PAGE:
We’ve talked about a particularly annoying little piece of advice before on the blogkill your darlings.  The logic behind this line is that the things you love most, if they slow you down or get stale or otherwise impede you (no matter how beautiful or precious they are to you) you must kill them and not look back.  Even if it takes all of your willpower.

This, in many ways, is what I’ve had to do with Dexter.  Carve my love for it from my heart.  Come to terms with how terrible it is that it’s over and how terribly it ended.  And to always remember how much it meant to me when things were good.  After the death of something I love, for me, the grieving process means writing about it.  That’s my goal with this post.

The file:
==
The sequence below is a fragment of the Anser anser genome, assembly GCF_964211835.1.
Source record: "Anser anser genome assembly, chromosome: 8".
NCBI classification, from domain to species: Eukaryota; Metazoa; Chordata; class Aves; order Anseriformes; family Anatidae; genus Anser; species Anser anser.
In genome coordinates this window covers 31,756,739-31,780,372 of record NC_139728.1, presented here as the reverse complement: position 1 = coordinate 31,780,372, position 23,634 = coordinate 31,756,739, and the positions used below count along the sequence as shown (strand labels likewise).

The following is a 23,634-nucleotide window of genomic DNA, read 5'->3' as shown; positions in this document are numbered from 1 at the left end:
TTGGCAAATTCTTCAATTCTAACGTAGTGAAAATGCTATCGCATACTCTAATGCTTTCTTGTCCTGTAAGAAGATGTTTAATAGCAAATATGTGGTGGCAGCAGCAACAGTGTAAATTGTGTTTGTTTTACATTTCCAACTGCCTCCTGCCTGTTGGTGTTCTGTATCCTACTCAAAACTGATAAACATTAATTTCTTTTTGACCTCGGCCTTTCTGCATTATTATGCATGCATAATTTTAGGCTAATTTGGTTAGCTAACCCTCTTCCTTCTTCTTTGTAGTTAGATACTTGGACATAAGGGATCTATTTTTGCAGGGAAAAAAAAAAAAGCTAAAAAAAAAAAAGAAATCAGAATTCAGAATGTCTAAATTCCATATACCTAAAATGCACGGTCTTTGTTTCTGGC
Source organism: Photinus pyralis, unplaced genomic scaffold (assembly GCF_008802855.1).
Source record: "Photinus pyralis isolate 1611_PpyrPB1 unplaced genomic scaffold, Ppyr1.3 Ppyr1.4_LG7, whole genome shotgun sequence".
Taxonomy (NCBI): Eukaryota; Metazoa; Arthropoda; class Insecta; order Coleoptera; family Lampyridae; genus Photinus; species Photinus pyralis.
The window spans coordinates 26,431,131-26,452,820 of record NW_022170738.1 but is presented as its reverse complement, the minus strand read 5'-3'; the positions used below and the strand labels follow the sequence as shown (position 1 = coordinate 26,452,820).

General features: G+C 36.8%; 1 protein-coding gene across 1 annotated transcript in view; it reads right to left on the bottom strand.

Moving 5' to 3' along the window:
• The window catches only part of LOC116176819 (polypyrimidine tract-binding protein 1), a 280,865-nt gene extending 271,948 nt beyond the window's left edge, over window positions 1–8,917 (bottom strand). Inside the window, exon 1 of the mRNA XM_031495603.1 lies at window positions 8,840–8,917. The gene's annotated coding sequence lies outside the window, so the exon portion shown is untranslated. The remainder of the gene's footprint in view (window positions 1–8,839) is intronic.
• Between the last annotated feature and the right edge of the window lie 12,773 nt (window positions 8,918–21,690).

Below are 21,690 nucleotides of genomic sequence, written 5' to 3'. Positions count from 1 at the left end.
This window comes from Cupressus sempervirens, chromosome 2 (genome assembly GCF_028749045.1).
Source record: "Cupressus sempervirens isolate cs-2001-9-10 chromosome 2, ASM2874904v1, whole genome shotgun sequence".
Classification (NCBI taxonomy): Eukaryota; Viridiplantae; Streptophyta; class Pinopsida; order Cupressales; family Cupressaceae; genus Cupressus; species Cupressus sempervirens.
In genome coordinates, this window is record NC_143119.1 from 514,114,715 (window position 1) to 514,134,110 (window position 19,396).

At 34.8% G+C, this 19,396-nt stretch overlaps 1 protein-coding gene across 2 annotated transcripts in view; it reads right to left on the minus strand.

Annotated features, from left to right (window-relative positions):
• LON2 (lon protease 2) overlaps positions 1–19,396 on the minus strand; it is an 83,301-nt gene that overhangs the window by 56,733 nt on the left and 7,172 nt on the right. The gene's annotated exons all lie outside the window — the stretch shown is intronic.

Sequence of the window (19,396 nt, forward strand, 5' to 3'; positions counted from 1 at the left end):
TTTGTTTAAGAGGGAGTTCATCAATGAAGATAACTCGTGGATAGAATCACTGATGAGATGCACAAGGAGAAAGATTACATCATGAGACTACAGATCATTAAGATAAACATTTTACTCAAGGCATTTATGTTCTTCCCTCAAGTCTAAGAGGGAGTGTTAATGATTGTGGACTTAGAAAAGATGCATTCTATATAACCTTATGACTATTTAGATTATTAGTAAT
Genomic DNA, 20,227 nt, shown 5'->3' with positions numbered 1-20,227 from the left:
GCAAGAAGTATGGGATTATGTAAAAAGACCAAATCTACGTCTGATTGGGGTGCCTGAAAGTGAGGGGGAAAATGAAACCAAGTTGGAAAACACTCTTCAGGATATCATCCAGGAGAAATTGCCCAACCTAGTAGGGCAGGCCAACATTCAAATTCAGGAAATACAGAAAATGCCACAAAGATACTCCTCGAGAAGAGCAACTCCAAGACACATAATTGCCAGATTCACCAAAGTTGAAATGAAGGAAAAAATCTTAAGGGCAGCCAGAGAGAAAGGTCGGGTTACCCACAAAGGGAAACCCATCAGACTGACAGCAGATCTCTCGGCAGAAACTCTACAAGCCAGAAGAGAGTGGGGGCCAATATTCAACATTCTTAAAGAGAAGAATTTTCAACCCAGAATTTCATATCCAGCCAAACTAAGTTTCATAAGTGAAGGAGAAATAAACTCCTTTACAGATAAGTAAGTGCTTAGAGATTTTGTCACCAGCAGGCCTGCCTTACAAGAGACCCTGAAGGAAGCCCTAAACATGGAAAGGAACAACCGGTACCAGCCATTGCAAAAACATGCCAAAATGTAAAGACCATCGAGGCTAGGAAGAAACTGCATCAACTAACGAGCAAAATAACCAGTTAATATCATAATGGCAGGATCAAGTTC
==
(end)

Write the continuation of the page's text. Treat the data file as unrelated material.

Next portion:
I wanted to write a little about Dexter’s final scenes, and why they came off so kitschy and painful to longtime fans of the show (SPOILERS BELOW).  In short, we’ve seen Dexter mature and grow over these past few seasons in amazing ways.  What is unfortunate is that the last episode does precisely the opposite of what it should do by reversing long-standing character development and diverting from a rising climax that otherwise could have formed a coherent and believable conclusion.